Q Mr. Secretary, is it your sense that either of the parties -- going back to Ecuador or Peru -- are trying to get out of the Rio Protocol umbrella and renegotiate this treaty -- renegotiate the delimitation of the demarcation?

ASSISTANT SECRETARY WATSON: There's certainly a lot of different views in Ecuador. Some people in Ecuador would certainly hold that point of view. Our job as guarantors of the Protocol is, of course, to work within the Protocol. But there is room in the Protocol for looking at these issues.

Specifically, it says here, in Article 7, "Any doubt or disagreement which may arise in the execution of this Protocol shall be settled by the parties with the assistance of the representatives of the United States, Argentina, Brazil, and Chile in the shortest possible time." That's a rather wide-open mandate.

So I think that you can take a look at this and see whether some things might be adjusted or not within the Protocol, without violating the Protocol.

Q Would that include that little stretch, that 78 --

ASSISTANT SECRETARY WATSON: I think what this does is allow any disagreement which may arise to be discussed by the parties with our help. I think that's exactly what we would do; we would not be making any predeterminations on any of those things.

Q Isn't that what happened in Rio? Isn't that what happened in Rio --

ASSISTANT SECRETARY WATSON: That's what we were doing there, and we're still doing, and we'll continue to do it.

MS. SHELLY: Other questions; other subjects?

Q Do you have anything on the supposed North Korean rejection of the reactor offer?

MS. SHELLY: I don't have a lot beyond what the Secretary had to say on this yesterday, which is simply that -- well, let me start actually by giving you a readout of the meeting. Maybe I should start with the short answer to your question.

It is still very much our position that the South Korean-model reactor is the only option for the light-water reactor project.

In the context of the Secretary's meetings with the new South Korean Foreign Minister yesterday, the Foreign Minister reconfirmed the Republic of Korea's readiness to play the central role in the provision of the light-water reactors as called for in the Agreed Framework. Secretary Christopher agreed that the reactors will be designed and built by South Korea.

Other points from that I might just touch on as long as we're on that subject.

South Korea's new Foreign Minister met with the Secretary, as you know, for a working luncheon, the first day of a two-day visit to Washington. The Ministers reviewed work thus far to implement the U.S.-North Korea Agreed Framework, stressing the need for progress toward resumption of constructive dialogue between North and South Korea.

They agreed that the inter-Korean dialogue would contribute to peace and security on the Korean Peninsula and is essential to the successful implementation of the Agreed Framework.

Q What have the North Koreans said about the proposal to send them a South Korean-made reactor?

MS. SHELLY: George, this certainly isn't anything new. The talks on this, as you know -- there were some talks on this that took place recently. The talks will continue with them -- I believe they're scheduled to take place in March -- trying to resolve the issues that are still outstanding regarding the type of reactor to be provided by KEDO to the DPRK.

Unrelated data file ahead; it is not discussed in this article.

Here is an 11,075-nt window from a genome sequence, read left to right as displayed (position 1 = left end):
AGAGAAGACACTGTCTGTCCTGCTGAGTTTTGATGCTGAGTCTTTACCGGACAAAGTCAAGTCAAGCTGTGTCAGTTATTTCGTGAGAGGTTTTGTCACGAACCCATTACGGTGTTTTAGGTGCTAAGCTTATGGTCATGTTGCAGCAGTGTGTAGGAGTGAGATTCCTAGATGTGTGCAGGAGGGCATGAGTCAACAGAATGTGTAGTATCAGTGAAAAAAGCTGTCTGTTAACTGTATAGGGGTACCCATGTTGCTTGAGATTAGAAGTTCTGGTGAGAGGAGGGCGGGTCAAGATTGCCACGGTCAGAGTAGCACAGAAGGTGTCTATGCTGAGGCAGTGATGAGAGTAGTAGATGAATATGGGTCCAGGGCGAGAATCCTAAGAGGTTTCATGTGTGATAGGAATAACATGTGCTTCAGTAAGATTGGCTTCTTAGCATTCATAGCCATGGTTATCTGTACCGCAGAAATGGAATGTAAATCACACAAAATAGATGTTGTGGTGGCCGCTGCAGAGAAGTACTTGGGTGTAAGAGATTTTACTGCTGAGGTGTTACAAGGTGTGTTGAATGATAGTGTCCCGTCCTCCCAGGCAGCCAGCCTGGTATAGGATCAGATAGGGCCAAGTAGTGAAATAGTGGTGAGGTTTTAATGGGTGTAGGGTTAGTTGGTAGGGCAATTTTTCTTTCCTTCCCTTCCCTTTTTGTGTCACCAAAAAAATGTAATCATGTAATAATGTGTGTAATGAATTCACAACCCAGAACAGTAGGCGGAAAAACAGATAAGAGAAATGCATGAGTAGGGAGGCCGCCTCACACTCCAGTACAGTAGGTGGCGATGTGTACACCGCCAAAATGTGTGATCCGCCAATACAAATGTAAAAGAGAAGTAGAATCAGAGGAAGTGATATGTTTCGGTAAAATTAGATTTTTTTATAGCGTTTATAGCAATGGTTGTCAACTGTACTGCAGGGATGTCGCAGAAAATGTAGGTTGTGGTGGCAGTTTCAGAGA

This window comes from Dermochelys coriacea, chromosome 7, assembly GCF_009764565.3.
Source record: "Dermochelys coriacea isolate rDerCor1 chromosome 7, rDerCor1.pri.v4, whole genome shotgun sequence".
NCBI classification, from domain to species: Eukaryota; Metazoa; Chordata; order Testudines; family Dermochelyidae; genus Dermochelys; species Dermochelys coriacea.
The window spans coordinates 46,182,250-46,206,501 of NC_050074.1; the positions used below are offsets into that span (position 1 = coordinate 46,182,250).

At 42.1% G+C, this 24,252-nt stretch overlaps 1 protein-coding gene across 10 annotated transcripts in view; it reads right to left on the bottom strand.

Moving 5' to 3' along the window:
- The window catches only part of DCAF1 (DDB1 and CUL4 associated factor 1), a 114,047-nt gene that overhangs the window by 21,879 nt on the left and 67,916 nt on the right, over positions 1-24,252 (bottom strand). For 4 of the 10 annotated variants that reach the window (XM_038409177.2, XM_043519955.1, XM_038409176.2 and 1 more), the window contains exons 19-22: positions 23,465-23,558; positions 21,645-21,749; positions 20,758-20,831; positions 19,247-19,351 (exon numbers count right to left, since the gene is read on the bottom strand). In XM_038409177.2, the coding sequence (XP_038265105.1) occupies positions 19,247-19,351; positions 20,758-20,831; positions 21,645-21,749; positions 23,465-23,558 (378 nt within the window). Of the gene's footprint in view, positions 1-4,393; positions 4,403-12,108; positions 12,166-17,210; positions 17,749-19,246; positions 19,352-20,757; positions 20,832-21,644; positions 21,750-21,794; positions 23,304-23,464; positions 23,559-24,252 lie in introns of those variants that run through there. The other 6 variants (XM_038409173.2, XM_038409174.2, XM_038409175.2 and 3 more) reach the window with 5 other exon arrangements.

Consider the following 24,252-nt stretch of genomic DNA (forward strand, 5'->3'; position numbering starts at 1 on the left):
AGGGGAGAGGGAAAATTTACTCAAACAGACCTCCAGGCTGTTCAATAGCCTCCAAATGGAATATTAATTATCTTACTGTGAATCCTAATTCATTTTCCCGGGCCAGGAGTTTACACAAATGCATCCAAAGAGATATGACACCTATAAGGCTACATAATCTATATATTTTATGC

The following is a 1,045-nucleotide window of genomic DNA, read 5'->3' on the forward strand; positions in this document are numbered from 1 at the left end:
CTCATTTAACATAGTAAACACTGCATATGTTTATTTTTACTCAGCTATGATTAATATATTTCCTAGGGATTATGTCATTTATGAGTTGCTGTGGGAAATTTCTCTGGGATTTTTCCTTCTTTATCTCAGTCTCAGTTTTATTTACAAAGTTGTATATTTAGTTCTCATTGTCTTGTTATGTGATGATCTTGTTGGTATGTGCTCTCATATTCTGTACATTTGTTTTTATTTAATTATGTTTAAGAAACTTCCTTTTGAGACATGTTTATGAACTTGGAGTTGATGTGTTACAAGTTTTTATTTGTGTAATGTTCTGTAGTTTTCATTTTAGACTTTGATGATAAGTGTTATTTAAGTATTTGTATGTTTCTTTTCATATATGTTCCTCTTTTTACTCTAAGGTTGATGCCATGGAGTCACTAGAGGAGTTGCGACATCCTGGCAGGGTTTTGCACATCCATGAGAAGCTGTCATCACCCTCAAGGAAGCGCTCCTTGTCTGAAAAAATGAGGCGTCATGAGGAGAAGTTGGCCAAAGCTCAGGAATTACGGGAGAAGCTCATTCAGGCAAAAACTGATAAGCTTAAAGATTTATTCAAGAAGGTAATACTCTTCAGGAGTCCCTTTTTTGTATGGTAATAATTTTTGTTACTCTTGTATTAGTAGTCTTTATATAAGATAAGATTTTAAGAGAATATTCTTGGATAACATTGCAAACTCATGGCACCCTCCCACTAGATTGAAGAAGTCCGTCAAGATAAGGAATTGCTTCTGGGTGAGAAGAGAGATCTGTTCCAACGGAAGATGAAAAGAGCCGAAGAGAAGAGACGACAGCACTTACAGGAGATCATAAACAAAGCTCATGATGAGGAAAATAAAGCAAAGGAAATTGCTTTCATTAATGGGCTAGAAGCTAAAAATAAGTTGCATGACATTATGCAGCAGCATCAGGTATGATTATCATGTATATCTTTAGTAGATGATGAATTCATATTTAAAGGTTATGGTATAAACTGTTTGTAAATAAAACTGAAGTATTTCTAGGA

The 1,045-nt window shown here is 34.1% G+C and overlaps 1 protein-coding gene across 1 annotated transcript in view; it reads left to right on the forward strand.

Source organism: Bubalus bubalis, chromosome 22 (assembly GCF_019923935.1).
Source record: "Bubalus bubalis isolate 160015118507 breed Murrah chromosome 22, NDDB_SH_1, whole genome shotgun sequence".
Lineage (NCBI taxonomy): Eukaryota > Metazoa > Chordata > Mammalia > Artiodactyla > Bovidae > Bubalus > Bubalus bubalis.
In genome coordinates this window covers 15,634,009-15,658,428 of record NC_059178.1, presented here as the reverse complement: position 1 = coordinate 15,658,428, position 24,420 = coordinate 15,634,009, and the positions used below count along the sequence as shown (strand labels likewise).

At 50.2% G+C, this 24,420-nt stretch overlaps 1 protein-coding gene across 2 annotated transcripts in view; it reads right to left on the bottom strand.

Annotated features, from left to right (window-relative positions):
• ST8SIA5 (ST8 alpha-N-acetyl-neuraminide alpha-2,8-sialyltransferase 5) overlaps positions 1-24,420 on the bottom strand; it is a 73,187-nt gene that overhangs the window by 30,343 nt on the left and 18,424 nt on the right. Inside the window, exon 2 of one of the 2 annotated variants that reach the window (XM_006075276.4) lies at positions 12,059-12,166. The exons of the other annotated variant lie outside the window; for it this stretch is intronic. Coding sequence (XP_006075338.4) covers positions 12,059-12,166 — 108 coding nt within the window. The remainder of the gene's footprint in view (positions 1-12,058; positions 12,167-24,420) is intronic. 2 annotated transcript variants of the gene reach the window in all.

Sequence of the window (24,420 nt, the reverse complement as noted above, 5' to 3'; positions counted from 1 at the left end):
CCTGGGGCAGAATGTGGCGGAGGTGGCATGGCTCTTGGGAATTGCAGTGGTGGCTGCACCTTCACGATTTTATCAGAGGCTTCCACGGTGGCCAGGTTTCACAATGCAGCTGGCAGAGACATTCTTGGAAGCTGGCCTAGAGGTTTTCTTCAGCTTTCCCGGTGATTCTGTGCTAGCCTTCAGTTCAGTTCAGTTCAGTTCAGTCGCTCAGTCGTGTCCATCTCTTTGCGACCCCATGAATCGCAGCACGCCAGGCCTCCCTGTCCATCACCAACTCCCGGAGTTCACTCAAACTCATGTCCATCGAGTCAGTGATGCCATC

It's an issue that's still under discussion. But our position remains what I articulated before, which is simply that the South Korean model is the only option for this project.

Q (Inaudible) their reluctance?

Q What is their position?

MS. SHELLY: What is our position?

Q What is their position?

MS. SHELLY: Their position is that -- we've got discussions with them underway through the various fora that we have to implement the Framework Agreement. They themselves have made several public statements on that. They certainly have demonstrated some resistance to that idea, but this is not a new issue. They can certainly make the public statements that they want, but this is something that we believe we can still work out with them in the context of the scheduled discussions.

Q Does this jeopardize the overall deal and your overall goals? Is it in some jeopardy now because of the disagreement?

MS. SHELLY: I don't think that our position is that the overall agreement is in jeopardy. These are obviously complicated issues. Exactly how KEDO is going to work and exactly how the ultimate discussions and aspects of the agreement related to the provision of the reactor, those are all things for which there are a lot of issues and aspects that have to be sorted out.

But the talks, as I mentioned, will resume in March. We will continue with the effort to resolve this issue and all of the other remaining issues related to the provision of this reactor.

Q Christine, does the United States feel that North Korea has hardened its position on this issue?

MS. SHELLY: I'm not sure that I'm in a position to give that a quick yes or no. We've said repeatedly, from the time that the Agreed Framework was signed, that the provision of the South Korean-model reactor was the only practical or the only viable possibility.

Certainly, the North Koreans were very familiar with what our position was at that time and has remained our position throughout. It's hard to know, to get into their heads about what is behind some of the statements that they make publicly and some of the positions that they take.